Coverage: The Fed is slowing down on interest rate hikes
The Federal Reserve Board on Wednesday signaled its three-year-drive to tighten monetary policy may be at an end amid a suddenly cloudy outlook for the U.S. economy due to global headwinds and impasses over trade and government budget negotiations.
Howard Schneider and Jason Lange of Reuters had the news:
As it held interest rates steady, the U.S. central bank also discarded its promises of “further gradual increases” in interest rates, and said it would be “patient” before making any further moves.
Fed Chairman Jerome Powell said the case for rate increases had “weakened” in recent weeks, with neither rising inflation or financial stability considered a risk, and “cross-currents” including slowing growth overseas and the self-inflicted wound of a federal government shutdown making the U.S. outlook less certain.
“We are now facing a somewhat contradictory picture of generally strong U.S. macroeconomic performance alongside growing evidence of cross-currents. Common sense risk management suggests patiently waiting greater clarity,” Powell told reporters after the end of a two-day policy meeting.
Martin Crutsinger of the Associated Press reported that the market liked the news:
Before raising rates again, Powell said, he would need to see rising inflation. The Fed’s preferred inflation gauge has risen 1.8 percent in the past 12 months, below its 2 percent annual target.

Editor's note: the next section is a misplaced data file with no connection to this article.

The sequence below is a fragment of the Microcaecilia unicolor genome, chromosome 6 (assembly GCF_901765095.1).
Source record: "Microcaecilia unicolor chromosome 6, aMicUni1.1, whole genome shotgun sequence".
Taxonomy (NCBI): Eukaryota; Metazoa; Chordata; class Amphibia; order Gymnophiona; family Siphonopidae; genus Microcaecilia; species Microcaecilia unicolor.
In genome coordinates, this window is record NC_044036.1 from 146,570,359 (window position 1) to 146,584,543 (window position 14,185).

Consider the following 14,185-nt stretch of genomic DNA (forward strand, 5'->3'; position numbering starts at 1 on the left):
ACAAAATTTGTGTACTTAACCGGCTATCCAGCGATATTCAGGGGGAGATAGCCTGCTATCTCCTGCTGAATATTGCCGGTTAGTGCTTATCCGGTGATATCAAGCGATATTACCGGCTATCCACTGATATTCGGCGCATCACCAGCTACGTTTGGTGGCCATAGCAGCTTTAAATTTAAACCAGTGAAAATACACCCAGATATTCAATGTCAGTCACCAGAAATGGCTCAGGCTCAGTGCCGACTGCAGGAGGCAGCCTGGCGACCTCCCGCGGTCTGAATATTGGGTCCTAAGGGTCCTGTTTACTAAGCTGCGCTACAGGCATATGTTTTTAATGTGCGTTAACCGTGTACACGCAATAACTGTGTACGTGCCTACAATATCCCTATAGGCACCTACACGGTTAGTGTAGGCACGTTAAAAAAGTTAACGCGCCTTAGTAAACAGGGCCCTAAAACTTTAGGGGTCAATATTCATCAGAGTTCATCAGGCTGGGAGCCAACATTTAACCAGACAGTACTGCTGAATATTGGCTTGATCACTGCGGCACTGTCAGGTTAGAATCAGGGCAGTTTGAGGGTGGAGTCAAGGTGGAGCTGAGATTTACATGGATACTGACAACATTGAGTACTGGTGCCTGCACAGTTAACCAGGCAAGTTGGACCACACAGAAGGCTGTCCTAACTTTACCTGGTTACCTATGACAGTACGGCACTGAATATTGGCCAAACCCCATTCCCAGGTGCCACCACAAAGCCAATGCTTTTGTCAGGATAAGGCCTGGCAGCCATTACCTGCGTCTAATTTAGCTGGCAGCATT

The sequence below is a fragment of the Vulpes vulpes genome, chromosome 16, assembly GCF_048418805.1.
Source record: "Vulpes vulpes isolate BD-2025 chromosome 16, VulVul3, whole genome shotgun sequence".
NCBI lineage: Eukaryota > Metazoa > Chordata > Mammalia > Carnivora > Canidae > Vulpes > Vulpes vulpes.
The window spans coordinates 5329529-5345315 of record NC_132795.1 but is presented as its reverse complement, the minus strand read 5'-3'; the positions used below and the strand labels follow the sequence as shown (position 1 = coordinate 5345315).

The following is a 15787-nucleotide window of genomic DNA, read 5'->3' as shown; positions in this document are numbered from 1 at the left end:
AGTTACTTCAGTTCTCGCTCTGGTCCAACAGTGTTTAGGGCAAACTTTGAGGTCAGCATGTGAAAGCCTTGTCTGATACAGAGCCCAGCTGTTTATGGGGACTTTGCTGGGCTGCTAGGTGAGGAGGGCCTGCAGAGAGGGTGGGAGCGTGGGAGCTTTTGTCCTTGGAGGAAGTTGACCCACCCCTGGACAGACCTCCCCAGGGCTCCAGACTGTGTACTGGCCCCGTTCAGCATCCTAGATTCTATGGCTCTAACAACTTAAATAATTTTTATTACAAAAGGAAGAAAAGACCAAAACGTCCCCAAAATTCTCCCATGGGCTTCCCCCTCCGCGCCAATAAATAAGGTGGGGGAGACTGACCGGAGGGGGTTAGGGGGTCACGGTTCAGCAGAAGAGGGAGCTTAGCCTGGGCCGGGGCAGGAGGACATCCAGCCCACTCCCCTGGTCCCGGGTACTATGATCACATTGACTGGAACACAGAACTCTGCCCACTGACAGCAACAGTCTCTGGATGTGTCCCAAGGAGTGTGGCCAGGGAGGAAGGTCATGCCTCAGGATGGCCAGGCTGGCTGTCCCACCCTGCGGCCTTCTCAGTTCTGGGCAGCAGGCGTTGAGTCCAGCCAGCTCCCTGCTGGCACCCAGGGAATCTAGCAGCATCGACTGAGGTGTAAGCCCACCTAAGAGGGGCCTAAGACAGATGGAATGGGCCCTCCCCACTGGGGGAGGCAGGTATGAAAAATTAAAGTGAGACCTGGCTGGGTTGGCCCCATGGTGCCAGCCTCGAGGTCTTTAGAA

“I would want to see a need for further rate increases, and for me a big part of that would be inflation,” the chairman said.
Pleased by the Fed’s benign outlook, investors sent the Dow Jones Industrial Average up nearly 435 points and back above the 25,000 level.
The central bank said in its statement that it’s ready to use all its tools — including an adjustment to its bond portfolio — if it decided the economy needed more support. Since late 2017, the Fed has been gradually reducing its bond portfolio, a move that has likely contributed to higher borrowing rates. But at some point, to avoid weakening the economy, it could slow that process or end it sooner than envisioned. Doing so would help keep a lid on loan rates and help support the economy.
Michael Sheetz of CNBC.com reported that Powell denied changing course due to pressure from President Donald Trump:
Federal Reserve Chairman Jerome Powell said the central bank did not take “political considerations” into account when deciding on Wednesday to take a much more patient approach with interest rates. President Donald Trump has repeatedly attacked the Fed for raising rates.
Stocks surged after the Fed decided to hold interests rates in a range between 2.25 percent and 2.5 percent and said in a statement that it will be more “patient” in assessing future rate hikes. The bank also put out a separate statement to ease concerns about its balance sheet unwind, something which Trump has specifically attacked.
“What we care about, and really the only thing we care about at the Fed, is doing our job for the American people and using our tools,” Powell said at a news conference.
“We’re always going to do what we think is the right thing, we’re never going to take political considerations into account or discuss them as part of our work. We’re human, we make mistakes, but we’re not going to make mistakes of character or integrity. I wouldn’t want the public to know that and I wouldn’t want them to see that in our actions,” Powell added.